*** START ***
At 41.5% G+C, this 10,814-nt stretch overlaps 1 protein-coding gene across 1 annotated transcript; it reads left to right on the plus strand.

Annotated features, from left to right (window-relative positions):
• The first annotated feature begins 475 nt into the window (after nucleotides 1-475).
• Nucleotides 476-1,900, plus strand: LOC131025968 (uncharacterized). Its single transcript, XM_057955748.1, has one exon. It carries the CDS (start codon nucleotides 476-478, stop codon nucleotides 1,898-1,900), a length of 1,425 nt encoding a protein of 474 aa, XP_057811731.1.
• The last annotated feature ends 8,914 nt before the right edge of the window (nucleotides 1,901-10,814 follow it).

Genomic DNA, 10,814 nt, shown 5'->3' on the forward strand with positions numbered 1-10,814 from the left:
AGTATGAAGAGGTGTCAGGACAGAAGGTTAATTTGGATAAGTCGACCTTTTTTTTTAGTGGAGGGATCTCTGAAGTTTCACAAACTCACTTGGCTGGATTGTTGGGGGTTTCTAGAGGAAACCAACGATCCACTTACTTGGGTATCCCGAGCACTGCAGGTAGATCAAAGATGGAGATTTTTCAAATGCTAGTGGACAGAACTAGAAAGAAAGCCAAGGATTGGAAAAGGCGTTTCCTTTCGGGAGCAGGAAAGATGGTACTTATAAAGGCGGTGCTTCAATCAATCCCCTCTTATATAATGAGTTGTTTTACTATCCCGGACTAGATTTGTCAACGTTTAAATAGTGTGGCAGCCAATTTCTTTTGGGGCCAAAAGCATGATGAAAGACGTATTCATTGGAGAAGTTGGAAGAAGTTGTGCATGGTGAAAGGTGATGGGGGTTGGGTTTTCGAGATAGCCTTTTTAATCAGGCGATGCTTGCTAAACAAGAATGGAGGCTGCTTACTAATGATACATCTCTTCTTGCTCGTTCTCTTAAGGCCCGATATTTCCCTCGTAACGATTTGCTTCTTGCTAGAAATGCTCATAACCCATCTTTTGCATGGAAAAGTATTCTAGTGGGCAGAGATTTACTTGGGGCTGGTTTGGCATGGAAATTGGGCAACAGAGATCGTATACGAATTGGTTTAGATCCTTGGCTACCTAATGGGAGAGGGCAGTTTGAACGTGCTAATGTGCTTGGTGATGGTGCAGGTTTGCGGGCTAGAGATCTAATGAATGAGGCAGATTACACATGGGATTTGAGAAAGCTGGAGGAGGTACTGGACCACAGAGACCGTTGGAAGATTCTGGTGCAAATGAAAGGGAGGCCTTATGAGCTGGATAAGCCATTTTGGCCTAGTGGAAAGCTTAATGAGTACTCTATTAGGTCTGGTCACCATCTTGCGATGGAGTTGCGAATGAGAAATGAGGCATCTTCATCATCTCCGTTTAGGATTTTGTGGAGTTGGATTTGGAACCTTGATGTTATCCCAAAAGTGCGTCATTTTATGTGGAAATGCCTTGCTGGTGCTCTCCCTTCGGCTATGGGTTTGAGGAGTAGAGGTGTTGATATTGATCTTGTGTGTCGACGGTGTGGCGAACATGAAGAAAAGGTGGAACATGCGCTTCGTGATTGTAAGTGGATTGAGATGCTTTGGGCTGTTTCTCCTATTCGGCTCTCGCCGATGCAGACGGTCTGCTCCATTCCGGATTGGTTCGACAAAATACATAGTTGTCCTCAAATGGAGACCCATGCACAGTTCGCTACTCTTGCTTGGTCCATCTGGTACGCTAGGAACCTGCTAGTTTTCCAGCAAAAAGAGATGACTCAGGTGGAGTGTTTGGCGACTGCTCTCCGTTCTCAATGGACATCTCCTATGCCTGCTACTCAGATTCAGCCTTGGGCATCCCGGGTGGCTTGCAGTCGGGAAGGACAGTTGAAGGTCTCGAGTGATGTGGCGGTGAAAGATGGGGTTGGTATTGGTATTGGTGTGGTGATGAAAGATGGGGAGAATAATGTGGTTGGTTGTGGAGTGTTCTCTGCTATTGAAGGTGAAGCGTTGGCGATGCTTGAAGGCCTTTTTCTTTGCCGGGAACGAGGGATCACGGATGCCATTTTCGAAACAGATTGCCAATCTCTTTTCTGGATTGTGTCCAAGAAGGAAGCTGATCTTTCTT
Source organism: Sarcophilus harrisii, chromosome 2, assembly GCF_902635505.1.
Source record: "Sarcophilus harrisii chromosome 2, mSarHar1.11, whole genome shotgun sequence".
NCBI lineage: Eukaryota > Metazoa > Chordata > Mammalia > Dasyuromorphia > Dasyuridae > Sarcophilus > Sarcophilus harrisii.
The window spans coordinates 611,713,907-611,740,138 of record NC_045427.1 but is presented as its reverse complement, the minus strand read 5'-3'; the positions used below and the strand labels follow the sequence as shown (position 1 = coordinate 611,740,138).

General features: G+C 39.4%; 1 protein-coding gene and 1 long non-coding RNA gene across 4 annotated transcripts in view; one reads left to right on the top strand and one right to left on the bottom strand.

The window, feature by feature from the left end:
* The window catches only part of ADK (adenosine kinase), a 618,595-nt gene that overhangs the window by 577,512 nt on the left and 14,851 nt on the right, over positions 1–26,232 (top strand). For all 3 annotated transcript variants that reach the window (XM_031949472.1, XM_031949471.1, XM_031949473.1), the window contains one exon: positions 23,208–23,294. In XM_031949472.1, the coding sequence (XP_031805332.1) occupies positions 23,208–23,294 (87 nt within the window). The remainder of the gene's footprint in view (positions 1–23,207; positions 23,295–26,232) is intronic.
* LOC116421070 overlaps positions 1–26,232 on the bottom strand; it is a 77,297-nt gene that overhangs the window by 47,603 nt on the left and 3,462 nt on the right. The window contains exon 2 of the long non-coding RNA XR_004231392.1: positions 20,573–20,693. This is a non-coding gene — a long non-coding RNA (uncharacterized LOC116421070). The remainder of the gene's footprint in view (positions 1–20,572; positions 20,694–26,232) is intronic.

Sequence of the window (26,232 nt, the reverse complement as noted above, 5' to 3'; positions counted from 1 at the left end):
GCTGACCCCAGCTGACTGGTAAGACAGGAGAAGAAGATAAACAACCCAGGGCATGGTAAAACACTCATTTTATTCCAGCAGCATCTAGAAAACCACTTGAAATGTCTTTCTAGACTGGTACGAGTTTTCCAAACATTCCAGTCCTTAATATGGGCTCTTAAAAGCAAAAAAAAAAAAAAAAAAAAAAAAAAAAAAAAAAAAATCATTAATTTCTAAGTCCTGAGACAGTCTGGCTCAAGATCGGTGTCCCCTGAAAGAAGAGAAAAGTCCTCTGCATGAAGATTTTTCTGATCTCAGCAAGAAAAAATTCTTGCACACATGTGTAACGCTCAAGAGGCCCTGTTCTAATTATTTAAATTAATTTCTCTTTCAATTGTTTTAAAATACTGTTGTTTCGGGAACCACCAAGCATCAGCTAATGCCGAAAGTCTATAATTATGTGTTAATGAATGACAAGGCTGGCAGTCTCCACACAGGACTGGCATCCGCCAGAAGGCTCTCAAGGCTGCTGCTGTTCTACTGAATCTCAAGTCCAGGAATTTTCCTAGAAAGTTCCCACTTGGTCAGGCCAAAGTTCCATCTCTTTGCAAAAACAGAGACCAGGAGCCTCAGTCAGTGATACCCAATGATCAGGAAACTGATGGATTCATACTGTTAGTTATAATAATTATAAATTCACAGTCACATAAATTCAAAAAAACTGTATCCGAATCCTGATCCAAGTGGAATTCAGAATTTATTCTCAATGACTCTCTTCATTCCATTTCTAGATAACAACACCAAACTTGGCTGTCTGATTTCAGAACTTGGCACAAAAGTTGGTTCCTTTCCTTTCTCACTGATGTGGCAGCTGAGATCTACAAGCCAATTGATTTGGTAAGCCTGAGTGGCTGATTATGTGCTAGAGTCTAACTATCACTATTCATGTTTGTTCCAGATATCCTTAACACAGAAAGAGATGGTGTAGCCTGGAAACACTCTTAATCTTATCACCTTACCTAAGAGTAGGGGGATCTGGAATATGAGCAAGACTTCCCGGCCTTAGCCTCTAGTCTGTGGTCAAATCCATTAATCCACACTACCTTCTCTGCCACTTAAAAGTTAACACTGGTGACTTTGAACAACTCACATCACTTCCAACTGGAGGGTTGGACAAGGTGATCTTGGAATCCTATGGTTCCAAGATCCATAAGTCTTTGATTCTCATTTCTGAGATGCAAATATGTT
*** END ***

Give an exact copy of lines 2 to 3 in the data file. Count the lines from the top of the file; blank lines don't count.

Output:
Annotated features, from left to right (window-relative positions):
• The first annotated feature begins 475 nt into the window (after nucleotides 1-475).